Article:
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The use of global modes to understand transition and perform flow control
KTH, School of Engineering Sciences (SCI), Mechanics, Stability, Transition and Control.ORCID iD: 0000-0001-7864-3071
2008 (English)In: Physics of fluids, ISSN 1070-6631, E-ISSN 1089-7666, Vol. 20, no 3Article in journal (Refereed) Published
Abstract [en]

The stability of nonparallel flows is considered using superposition of global modes. When perturbed by the worst case initial condition, these flows often exhibit a large transient growth associated with the development of wave packets. The global modes of the systems also provide a good starting point for the design of reduced order models used to control the growing disturbances. Three recent investigations are reviewed. The first example is the growth of a wave packet on a falling liquid sheet. The optimal perturbation analysis shows that the worst case initial condition is a localized disturbance that creates a propagating wave packet that hits the downstream end, regenerating a wave packet upstream through a global pressure pulse. Second, we consider two-dimensional disturbances in the Blasius boundary layer. It is found that a wave packet is optimally excited by an initial condition consisting of localized backward leaning Orr structures. Finally, the control of a globally unstable boundary-layer flow along a shallow cavity is considered. The disturbance propagation is associated with the development of a wave packet along the cavity shear layer, unstable to the Kelvin-Helmholtz mechanism, followed by a global cycle related to the two unstable global modes. Direct numerical simulations of this flow are coupled to a measurement feedback controller, which senses the wall shear stress at the downstream lip of the cavity and provides the actuation at the upstream lip. A reduced order model for the control is obtained by a projection on the least stable global eigenmodes. The linear-quadratic-Gaussian controller is run in parallel to the Navier-Stokes time integration and it is shown to damp out the global oscillations.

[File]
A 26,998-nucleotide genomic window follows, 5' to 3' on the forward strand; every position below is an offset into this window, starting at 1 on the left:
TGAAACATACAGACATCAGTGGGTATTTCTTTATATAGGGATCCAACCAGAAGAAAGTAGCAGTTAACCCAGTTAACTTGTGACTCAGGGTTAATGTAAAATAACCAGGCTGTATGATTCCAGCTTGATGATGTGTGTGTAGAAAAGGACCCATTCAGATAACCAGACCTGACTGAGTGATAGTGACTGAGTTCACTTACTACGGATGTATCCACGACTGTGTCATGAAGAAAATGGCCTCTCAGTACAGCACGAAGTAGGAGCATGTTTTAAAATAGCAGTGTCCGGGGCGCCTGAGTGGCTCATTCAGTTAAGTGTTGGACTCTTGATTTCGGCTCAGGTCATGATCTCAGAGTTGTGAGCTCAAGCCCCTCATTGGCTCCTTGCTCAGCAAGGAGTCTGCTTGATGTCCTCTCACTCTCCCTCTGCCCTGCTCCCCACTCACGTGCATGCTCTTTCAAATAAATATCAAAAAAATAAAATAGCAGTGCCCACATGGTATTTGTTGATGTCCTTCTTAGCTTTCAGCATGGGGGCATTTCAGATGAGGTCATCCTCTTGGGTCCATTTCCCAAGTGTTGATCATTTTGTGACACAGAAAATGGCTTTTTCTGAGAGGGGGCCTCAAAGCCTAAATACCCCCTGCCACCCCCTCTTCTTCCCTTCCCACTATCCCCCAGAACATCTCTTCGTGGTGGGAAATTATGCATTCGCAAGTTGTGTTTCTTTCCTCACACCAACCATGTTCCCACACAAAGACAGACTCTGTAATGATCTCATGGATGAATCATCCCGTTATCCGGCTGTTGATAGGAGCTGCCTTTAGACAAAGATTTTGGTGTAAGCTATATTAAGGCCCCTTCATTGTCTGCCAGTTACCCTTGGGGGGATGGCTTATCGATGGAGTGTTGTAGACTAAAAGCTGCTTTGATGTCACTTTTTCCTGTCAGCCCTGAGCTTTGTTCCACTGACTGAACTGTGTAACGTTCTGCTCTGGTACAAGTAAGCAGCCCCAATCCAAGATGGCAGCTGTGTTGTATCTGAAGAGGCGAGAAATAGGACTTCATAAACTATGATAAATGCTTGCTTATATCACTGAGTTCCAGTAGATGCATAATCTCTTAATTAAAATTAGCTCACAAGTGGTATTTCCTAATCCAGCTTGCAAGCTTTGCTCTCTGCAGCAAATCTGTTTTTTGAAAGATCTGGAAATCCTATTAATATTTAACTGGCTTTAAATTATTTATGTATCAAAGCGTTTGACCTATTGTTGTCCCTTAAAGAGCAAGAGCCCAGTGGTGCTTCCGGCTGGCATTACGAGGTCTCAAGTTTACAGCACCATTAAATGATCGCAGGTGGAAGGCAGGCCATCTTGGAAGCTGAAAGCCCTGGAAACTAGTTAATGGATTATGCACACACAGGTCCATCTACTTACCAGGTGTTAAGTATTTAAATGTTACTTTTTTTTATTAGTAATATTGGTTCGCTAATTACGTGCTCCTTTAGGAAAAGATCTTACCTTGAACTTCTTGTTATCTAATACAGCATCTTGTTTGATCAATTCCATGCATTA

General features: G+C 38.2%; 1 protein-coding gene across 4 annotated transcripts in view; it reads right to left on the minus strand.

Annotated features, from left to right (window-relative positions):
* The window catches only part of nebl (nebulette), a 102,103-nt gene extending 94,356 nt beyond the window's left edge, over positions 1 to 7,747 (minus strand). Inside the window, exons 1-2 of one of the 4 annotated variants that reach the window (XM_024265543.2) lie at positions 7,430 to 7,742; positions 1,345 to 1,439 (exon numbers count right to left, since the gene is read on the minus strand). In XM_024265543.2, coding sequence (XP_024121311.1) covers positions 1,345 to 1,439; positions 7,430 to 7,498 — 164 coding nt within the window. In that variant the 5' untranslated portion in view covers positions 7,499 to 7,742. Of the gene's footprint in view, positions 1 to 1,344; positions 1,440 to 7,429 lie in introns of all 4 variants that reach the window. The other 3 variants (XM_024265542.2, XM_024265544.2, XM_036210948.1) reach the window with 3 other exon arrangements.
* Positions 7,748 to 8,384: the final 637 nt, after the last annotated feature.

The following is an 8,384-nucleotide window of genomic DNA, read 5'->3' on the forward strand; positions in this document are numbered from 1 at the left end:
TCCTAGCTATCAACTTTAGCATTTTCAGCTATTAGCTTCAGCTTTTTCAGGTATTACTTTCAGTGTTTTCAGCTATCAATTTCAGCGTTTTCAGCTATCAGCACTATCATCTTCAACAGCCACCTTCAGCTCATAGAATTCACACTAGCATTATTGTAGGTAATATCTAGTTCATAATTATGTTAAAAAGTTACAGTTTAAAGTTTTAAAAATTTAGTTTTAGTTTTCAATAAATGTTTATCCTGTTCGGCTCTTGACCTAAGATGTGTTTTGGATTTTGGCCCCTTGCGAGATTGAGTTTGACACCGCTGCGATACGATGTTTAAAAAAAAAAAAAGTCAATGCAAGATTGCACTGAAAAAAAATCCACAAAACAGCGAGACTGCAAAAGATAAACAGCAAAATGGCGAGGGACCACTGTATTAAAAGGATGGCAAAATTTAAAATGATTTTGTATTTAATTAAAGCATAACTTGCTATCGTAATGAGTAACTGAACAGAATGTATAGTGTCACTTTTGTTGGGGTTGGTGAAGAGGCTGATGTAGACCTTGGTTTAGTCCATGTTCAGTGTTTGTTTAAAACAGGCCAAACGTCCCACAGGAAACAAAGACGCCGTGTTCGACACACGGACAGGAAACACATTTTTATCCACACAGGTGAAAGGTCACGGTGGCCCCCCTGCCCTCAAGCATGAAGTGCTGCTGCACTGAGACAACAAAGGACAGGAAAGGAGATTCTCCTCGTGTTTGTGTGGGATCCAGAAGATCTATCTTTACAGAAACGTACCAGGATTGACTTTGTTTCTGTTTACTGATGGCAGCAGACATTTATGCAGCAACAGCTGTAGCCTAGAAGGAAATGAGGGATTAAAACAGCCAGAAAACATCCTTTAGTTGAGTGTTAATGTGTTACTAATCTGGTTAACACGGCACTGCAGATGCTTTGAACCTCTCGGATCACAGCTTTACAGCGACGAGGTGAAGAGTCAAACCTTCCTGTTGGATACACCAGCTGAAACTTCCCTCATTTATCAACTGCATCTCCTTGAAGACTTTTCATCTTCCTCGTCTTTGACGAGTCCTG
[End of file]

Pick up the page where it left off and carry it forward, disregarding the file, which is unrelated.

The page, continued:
Place, publisher, year, edition, pages
2008. Vol. 20, no 3
Keyword [en]
boundary-layer-flow, instabilities, reduction
URN: urn:nbn:se:kth:diva-17420DOI: 10.1063/1.2832773ISI: 000254537600002ScopusID: 2-s2.0-41849090400OAI: diva2:335464
QC 20100525Available from: 2010-08-05 Created: 2010-08-05Bibliographically approved

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Henningson, Dan S.
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